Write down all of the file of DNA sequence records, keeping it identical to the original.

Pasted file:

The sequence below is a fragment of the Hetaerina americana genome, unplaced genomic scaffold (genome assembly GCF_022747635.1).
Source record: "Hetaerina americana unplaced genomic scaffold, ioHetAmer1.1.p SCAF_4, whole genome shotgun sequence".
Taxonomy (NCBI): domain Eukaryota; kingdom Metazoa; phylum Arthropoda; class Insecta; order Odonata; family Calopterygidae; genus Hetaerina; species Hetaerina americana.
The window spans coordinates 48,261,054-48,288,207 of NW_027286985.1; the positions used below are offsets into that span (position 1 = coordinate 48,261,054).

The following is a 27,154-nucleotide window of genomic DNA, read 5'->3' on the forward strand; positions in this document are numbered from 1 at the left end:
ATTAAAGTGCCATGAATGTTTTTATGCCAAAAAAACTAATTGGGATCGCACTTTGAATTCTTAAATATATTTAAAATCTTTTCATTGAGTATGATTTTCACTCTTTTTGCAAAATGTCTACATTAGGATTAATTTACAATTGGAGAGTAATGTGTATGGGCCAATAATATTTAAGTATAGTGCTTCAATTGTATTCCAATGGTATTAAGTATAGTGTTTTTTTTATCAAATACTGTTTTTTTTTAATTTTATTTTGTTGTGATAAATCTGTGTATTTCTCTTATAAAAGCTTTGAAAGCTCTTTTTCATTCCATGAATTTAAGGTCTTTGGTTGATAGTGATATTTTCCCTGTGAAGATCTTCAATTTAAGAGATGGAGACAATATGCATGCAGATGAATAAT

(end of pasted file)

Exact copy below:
The sequence below is a fragment of the Hetaerina americana genome, unplaced genomic scaffold (genome assembly GCF_022747635.1).
Source record: "Hetaerina americana unplaced genomic scaffold, ioHetAmer1.1.p SCAF_4, whole genome shotgun sequence".
Taxonomy (NCBI): domain Eukaryota; kingdom Metazoa; phylum Arthropoda; class Insecta; order Odonata; family Calopterygidae; genus Hetaerina; species Hetaerina americana.
The window spans coordinates 48,261,054-48,288,207 of NW_027286985.1; the positions used below are offsets into that span (position 1 = coordinate 48,261,054).

The following is a 27,154-nucleotide window of genomic DNA, read 5'->3' on the forward strand; positions in this document are numbered from 1 at the left end:
ATTAAAGTGCCATGAATGTTTTTATGCCAAAAAAACTAATTGGGATCGCACTTTGAATTCTTAAATATATTTAAAATCTTTTCATTGAGTATGATTTTCACTCTTTTTGCAAAATGTCTACATTAGGATTAATTTACAATTGGAGAGTAATGTGTATGGGCCAATAATATTTAAGTATAGTGCTTCAATTGTATTCCAATGGTATTAAGTATAGTGTTTTTTTTATCAAATACTGTTTTTTTTTAATTTTATTTTGTTGTGATAAATCTGTGTATTTCTCTTATAAAAGCTTTGAAAGCTCTTTTTCATTCCATGAATTTAAGGTCTTTGGTTGATAGTGATATTTTCCCTGTGAAGATCTTCAATTTAAGAGATGGAGACAATATGCATGCAGATGAATAAT